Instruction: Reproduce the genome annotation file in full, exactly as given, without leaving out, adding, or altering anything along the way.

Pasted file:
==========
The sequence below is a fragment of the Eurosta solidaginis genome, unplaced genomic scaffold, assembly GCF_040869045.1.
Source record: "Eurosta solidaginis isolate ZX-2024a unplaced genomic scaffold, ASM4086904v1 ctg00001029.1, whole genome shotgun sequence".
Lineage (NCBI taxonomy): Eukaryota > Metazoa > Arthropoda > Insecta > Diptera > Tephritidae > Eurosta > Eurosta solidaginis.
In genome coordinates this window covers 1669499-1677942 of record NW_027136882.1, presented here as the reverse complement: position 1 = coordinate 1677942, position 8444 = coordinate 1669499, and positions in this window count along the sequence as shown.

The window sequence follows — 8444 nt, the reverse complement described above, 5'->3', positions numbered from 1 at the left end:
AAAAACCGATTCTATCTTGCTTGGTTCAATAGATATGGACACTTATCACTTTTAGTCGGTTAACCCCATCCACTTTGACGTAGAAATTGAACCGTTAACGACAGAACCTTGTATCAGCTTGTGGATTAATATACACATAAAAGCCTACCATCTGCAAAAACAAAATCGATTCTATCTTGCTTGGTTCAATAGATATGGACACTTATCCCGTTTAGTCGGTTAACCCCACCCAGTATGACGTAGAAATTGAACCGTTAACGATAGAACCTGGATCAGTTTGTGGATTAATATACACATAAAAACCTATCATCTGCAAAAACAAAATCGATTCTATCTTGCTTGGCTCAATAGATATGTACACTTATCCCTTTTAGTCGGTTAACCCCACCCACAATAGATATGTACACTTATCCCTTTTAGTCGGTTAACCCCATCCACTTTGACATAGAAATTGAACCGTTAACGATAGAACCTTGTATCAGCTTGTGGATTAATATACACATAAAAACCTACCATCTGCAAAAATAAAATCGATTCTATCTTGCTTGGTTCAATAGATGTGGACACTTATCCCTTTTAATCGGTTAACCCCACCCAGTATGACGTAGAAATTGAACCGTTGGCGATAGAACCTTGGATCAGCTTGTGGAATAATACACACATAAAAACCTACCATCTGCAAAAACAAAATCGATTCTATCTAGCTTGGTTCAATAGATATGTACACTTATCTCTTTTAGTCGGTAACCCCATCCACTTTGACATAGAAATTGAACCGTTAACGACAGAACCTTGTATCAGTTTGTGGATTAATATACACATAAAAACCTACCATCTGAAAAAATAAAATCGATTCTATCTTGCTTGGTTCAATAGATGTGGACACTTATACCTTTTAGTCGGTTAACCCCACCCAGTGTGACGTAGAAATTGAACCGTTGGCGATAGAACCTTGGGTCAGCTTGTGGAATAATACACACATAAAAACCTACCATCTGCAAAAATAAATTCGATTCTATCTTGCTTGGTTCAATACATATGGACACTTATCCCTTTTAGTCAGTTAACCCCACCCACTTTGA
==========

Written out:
The sequence below is a fragment of the Eurosta solidaginis genome, unplaced genomic scaffold, assembly GCF_040869045.1.
Source record: "Eurosta solidaginis isolate ZX-2024a unplaced genomic scaffold, ASM4086904v1 ctg00001029.1, whole genome shotgun sequence".
Lineage (NCBI taxonomy): Eukaryota > Metazoa > Arthropoda > Insecta > Diptera > Tephritidae > Eurosta > Eurosta solidaginis.
In genome coordinates this window covers 1669499-1677942 of record NW_027136882.1, presented here as the reverse complement: position 1 = coordinate 1677942, position 8444 = coordinate 1669499, and positions in this window count along the sequence as shown.

The window sequence follows — 8444 nt, the reverse complement described above, 5'->3', positions numbered from 1 at the left end:
AAAAACCGATTCTATCTTGCTTGGTTCAATAGATATGGACACTTATCACTTTTAGTCGGTTAACCCCATCCACTTTGACGTAGAAATTGAACCGTTAACGACAGAACCTTGTATCAGCTTGTGGATTAATATACACATAAAAGCCTACCATCTGCAAAAACAAAATCGATTCTATCTTGCTTGGTTCAATAGATATGGACACTTATCCCGTTTAGTCGGTTAACCCCACCCAGTATGACGTAGAAATTGAACCGTTAACGATAGAACCTGGATCAGTTTGTGGATTAATATACACATAAAAACCTATCATCTGCAAAAACAAAATCGATTCTATCTTGCTTGGCTCAATAGATATGTACACTTATCCCTTTTAGTCGGTTAACCCCACCCACAATAGATATGTACACTTATCCCTTTTAGTCGGTTAACCCCATCCACTTTGACATAGAAATTGAACCGTTAACGATAGAACCTTGTATCAGCTTGTGGATTAATATACACATAAAAACCTACCATCTGCAAAAATAAAATCGATTCTATCTTGCTTGGTTCAATAGATGTGGACACTTATCCCTTTTAATCGGTTAACCCCACCCAGTATGACGTAGAAATTGAACCGTTGGCGATAGAACCTTGGATCAGCTTGTGGAATAATACACACATAAAAACCTACCATCTGCAAAAACAAAATCGATTCTATCTAGCTTGGTTCAATAGATATGTACACTTATCTCTTTTAGTCGGTAACCCCATCCACTTTGACATAGAAATTGAACCGTTAACGACAGAACCTTGTATCAGTTTGTGGATTAATATACACATAAAAACCTACCATCTGAAAAAATAAAATCGATTCTATCTTGCTTGGTTCAATAGATGTGGACACTTATACCTTTTAGTCGGTTAACCCCACCCAGTGTGACGTAGAAATTGAACCGTTGGCGATAGAACCTTGGGTCAGCTTGTGGAATAATACACACATAAAAACCTACCATCTGCAAAAATAAATTCGATTCTATCTTGCTTGGTTCAATACATATGGACACTTATCCCTTTTAGTCAGTTAACCCCACCCACTTTGA